Tunes for a Monday Morning
A parliament of owls

Beginning again

Nattadon Hill in Winter

At the beginning of a new year, it's a useful time to reflect on the process of starting new creative work -- for no matter what stage we're in at the moment (beginning, middle, or end), when the work is done, it's back to square one and we're facing the blank page once more. Experience only goes so far. Unless we're writing the same book over and over, or painting the same image time after time, we must re-learn our craft and acquire the skills to bring each new piece to life.

Upper Bench on Nattaton

Dani Shapiro, in her excellent book Still Writing, reflects on the crucial moment of beginning, and where we find our entry point:

The Black Bull of Norroway John D. Batten"For some writers, it's character. For others, it's place. What's our way into the story? When do we have enough to begin? If we're climbing a mountain, we need something to grab on to. We wedge our foot into a crevice in the rock and pull ourselves up. We are feeling our way in the dark.

"We have nothing to go by, but still, we must begin. It requires chutzpah -- the Yiddish word for that ineffable combination of courage and hubris -- to put one word down, then another, perhaps even accumulate a couple of flimsy pages, so few that they don't even start the smallest of piles, and call it the beginning of a novel. Or memoir. Or story. Or anything, really, other than a couple flimsy pages.

Writer's Dog, Notebook, & Pen

"When I'm between books," Shapiro says, "I feel as if I will never have another story to tell. The last book has wiped me out, has taken everything from me, everything I understand and feel and know and remember, and...that's it. There's nothing left. A low-level depression sets in. The world hides its gifts from me. It has taken me years to realize this feeling, the one of the well being empty, is as it should be. It means I've spent everything. And so I must begin again.

"I wait. I try to be patient. I remember Colette, who wrote that her most essential art was 'not that of writing, but the domestic task of knowing how to wait, to conceal, to save up crumbs, to reglue, regild, change the worst into the not-so-bad, how to lose and recover in the same moment that frivolous thing, a taste for life.' Colette's words, along with those of a few others, have migrated from one of my notebooks to another for over twenty years now. It's a wisdom I need to remember -- wisdom that is so easy to forget."

The Snow Queen illustrated by W. Heath Robinson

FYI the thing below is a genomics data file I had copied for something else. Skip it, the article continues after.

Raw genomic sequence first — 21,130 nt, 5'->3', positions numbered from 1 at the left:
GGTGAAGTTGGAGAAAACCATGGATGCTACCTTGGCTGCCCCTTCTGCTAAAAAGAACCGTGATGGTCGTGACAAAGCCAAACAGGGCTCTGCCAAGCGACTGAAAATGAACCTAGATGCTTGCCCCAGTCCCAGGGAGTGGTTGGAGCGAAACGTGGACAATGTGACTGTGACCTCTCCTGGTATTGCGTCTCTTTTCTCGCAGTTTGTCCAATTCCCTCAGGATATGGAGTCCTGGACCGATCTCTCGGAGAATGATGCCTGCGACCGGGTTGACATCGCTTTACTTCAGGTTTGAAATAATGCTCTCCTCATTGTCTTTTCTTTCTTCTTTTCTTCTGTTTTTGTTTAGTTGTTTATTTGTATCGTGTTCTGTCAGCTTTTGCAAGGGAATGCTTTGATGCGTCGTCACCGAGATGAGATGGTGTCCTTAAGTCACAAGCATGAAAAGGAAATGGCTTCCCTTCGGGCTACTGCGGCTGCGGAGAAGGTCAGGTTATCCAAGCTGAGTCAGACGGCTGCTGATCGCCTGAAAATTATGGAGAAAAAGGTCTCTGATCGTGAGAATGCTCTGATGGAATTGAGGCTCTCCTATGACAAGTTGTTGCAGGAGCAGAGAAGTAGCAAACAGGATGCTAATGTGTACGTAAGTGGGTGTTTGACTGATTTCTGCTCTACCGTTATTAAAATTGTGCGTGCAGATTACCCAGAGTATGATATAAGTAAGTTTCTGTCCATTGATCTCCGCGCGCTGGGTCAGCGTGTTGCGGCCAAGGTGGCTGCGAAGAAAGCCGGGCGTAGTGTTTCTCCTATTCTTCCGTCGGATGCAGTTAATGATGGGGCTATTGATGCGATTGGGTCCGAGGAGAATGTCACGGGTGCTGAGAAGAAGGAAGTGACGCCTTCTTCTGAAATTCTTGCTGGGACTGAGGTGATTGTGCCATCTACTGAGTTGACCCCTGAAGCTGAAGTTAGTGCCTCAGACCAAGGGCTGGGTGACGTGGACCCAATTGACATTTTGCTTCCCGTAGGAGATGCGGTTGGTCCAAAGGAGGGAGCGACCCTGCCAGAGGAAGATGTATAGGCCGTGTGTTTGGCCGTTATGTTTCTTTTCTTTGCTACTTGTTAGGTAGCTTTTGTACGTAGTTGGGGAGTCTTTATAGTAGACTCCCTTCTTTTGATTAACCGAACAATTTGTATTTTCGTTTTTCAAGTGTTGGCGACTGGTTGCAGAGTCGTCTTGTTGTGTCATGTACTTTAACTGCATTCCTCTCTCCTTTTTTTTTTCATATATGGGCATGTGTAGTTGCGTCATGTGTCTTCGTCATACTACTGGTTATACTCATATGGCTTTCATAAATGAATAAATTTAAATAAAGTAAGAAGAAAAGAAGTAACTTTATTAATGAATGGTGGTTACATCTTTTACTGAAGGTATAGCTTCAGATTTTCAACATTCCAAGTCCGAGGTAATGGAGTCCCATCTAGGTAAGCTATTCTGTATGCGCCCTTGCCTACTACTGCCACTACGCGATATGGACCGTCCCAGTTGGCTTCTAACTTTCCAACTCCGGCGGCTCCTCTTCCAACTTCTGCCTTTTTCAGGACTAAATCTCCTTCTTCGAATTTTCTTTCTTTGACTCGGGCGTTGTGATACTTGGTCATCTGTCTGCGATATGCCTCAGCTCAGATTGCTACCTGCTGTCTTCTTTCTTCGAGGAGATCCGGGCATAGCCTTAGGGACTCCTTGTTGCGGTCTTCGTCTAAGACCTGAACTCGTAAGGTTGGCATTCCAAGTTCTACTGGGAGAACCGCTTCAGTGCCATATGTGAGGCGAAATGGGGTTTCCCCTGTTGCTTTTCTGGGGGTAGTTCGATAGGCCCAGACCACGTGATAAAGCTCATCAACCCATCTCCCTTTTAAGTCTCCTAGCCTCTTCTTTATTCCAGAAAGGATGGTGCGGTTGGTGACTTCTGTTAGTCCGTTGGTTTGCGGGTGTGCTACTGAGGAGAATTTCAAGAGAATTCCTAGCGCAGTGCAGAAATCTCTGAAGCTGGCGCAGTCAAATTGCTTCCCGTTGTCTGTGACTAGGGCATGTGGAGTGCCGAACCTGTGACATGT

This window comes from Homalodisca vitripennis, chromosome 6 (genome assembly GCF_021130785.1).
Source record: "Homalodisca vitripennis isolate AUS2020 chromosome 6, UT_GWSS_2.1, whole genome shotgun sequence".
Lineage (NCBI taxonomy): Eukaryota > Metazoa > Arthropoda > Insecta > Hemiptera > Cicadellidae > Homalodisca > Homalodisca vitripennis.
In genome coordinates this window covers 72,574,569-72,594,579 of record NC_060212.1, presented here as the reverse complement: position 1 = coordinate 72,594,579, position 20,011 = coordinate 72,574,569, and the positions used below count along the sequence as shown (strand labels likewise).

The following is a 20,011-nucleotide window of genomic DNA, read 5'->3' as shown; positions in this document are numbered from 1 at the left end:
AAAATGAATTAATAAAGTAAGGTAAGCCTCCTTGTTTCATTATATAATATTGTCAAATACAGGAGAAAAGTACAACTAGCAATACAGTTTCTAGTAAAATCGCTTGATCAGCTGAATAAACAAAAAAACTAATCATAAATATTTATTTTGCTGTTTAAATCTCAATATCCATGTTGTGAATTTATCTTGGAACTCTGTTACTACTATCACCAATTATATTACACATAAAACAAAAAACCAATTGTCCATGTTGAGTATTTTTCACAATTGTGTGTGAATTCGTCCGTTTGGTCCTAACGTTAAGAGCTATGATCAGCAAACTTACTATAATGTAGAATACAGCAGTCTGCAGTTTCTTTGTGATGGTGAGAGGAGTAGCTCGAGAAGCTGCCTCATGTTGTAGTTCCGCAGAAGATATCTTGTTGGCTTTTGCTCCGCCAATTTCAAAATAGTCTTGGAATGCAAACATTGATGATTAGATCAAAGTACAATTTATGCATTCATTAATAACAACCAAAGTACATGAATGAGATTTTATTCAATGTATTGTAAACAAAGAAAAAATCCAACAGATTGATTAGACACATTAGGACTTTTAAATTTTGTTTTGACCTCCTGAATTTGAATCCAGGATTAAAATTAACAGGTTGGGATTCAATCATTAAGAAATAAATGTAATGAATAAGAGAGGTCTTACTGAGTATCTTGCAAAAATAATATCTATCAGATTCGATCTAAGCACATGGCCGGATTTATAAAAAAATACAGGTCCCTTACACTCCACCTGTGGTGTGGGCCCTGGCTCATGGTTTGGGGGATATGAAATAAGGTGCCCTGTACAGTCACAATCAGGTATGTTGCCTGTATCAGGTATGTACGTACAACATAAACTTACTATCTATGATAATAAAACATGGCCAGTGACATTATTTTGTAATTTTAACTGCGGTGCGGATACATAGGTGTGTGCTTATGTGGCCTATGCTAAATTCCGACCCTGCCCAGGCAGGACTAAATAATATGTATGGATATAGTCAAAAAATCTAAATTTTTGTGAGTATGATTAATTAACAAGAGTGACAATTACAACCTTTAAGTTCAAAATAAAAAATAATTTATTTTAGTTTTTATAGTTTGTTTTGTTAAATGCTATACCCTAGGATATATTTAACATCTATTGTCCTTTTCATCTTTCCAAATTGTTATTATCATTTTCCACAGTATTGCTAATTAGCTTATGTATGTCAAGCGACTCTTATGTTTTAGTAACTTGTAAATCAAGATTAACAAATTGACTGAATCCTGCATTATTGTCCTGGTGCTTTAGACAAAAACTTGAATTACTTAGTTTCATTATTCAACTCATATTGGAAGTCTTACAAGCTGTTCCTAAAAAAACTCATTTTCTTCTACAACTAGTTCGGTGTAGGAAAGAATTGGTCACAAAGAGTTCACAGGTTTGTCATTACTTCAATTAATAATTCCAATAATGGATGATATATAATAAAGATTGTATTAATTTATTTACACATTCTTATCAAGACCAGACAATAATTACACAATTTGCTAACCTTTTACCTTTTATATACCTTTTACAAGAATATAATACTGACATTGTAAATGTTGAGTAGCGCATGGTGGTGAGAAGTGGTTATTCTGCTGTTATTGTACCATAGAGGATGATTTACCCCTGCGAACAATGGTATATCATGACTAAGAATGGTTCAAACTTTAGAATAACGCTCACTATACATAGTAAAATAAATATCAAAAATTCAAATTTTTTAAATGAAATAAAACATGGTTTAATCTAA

Of course, waiting for a new idea to take shape is not an excuse for avoiding the studio altogether.

"The advice I like to give young artists," says painter Chuck Close, "or really anybody who'll listen to me, is not to wait around for inspiration. Inspiration is for amateurs; the rest of us just show up and get to work. If you wait around for the clouds to part and a bolt of lightning to strike you in the brain, you are not going to make an awful lot of work. All the best ideas come out of the process; they come out of the work itself. Things occur to you. If you're sitting around trying to dream up a great art idea, you can sit there a long time before anything happens. But if you just get to work, something will occur to you and something else will occur to you and something else that you reject will push you in another direction. Inspiration is absolutely unnecessary and somehow deceptive. You feel like you need this great idea before you can get down to work, and I find that's almost never the case."

Gold Winter Light on a Black Dog's Muzzle

Ann Patchett reminds us that in order to write we need to cross the line between thinking about creating and getting down to work:

"The journey from the head to the hand is perilous and lined with bodies," she warns. "It is the road on which nearly everyone who wants to write -- and many of the people who do write -- get lost.”

The Snow Queen illustrated by W. Heath Robinson

If creative anxiety is what prevents you from beginning, Barbara Kingsolver has this advice:

"Close the door. Write with no one looking over your shoulder. Don't try to figure out what other people want to hear from you; figure out what you have to say. It's the one and only thing you have to offer."

Dani Shapiro concurs:

"Remember, as you begin, that you are in a remote and exotic place -- the literary equivalent of far eastern Bhutan. It is a place where no one can find you. Where anything is possible. Where, for a time, you are free, liberated from the ideas and expectations of others. You are trekking, and vistas are infinite. This freedom is necessary whether you are working on your first book or your tenth. In order to create a world on the page, you need to push away from the world around you. You must forget its expectations and constraints."

A new year is beginning. At this moment, it is all potential. The vista is infinite.

View from Nattadon Hill

Words: The passage by Dani Shapiro is from Still Writing: The Pleasures & Perils of the Creative Life (Atlantic Monthly Press, 2013); the quote by Ann Patchett is from The Getaway Car: A Practical Memoir About Writing & Life (Byliner, 2011); and I recommend both. The Close and Kingsolver quotes have been reprinted so often that I'm afraid I don't know the orignal context of either one. The poem in the picture captions is from Circles on the Water: Selected Poems of Marge Piercy (Alfred A. Knopf, 1982). All rights reserved by the authors. Pictures: The first drawing is by John D. Batten (1860-1932), for The Black Bull of Norroway (a Scottish variant of East of the Sun, West of the Moon). The second and third drawings are by W. Heath Robinson (1872-1944), picturing Gerda's quest in The Snow Queen. Further reading: For more on the subject of creative anxiety, go here and here. On procrastination, go here.

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